I vividly remember what happened 10 years ago, on January 22nd, 1998. Netscape announced that its browser source code was going to be available on the Net, calling it a bold move to harness creative power of thousands of Internet developers. It did certainly take some time to get there. It included, in no specific order, blood, tears, massive lay-offs, short nights, relentless dedication from volunteers and Netscape (then Mozilla) employees, skunk work, junk food (Denny's, anyone?), soda and long hours of coding so that the Web stays open.
10 years ago, I was spending all of my energy trying to explain to many people, ranging from the Netscape salespeople to the members of the European press what this actually meant. What "Open-Source" and "Free Software" meant. At the time, people focused on the price issue, as this was much easier to understand than what "opening the source code" meant. Like I discussed with John earlier today, 10 years later, things have not really changed. People mostly don't get it still.
10 years ago, Netscape did something that has changed the way people think about developing software. It had to: how a small company could compete against an 800-pound gorilla engaged in illegal tactics?
For years, people thought that Mozilla was doomed, and that nothing would ever come out of this effort. Even many people inside Netscape (then AOL) thought there was no chance that we could pull it off.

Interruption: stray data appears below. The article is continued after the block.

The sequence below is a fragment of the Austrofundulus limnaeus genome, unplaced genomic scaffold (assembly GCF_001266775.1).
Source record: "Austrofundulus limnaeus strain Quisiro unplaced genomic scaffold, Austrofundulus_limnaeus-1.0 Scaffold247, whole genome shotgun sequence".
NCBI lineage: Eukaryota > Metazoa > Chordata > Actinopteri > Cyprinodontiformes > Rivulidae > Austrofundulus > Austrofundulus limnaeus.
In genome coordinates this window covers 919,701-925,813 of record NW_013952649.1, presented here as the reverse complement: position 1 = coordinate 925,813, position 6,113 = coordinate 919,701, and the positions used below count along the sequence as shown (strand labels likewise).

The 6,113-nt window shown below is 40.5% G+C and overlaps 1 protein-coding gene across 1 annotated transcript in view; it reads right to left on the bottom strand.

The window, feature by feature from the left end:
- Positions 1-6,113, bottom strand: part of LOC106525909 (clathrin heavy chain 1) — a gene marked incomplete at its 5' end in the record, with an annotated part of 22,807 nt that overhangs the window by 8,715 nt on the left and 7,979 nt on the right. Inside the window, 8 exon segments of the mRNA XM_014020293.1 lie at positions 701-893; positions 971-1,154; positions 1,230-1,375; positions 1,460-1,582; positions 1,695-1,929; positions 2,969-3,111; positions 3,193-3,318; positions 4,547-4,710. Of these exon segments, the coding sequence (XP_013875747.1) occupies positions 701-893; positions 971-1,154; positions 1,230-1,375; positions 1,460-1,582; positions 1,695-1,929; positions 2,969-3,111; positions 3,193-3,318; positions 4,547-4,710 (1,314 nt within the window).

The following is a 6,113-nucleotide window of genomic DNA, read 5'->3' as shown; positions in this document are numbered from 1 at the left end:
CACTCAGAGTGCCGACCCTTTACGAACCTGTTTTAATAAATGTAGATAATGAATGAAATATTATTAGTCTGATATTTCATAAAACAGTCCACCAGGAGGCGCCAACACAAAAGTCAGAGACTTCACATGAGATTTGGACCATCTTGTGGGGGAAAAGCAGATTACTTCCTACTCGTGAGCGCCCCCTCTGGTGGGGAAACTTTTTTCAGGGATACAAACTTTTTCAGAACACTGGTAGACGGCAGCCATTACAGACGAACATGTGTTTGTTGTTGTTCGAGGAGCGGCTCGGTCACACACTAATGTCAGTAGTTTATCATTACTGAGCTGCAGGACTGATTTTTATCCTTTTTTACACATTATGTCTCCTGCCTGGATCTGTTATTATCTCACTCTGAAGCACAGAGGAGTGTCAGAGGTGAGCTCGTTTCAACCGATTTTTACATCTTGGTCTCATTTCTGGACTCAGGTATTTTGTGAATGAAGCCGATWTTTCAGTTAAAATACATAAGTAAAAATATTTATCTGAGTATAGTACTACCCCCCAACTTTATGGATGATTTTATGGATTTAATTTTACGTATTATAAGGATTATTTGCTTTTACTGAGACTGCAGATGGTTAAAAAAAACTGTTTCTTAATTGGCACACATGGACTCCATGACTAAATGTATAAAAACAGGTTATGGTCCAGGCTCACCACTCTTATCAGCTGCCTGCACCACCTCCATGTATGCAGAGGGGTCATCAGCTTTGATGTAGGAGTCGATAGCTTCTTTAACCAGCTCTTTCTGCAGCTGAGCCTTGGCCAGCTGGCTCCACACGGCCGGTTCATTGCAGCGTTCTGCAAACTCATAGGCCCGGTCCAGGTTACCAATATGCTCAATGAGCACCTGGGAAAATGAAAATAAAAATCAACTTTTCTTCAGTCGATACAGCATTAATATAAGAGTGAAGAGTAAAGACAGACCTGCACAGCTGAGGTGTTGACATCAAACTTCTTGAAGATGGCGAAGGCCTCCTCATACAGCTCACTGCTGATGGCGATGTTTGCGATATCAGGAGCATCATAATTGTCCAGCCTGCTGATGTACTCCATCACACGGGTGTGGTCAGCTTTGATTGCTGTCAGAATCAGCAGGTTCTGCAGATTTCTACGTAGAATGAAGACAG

Fast-forward to 2008... Firefox has more than 150 million active users in the world. It is showing in many different ways that people care about having the Internet open. It's showing that Open Source (and Free Software) works and can produce easy-to-use products that people want to use. It's showing that thousands of volunteers around the world can produce a tool available in 44 languages, used to access the amazing "thing" that is the Web, ranging from Wikipedia to Amazon.com. And believe me, it is nothing short of incredible to see in action such a diverse and highly motivated community doing what it takes to make the Mozilla project a success. I'm truly blessed to be working on Mozilla, working with so many talented people. 10 years after, I'm still as excited as the first day, so I have decided that I'll be blogging all year long about this event and the history of Mozilla. I encourage each of you, dear readers, if you have memories, to tag them with
mozillaturns10, on your blog or on flickr (or any other memory-sharing tool).
"Bold move", said the Netscape press release. Indeed. But that's probably a too weak expression to describe the Mozilla adventure, but I'll stick with it until I find something better that fully encompasses what Mozilla is about.
 And not only because my son Robin turned 1 on that day. Happy birthday Robin!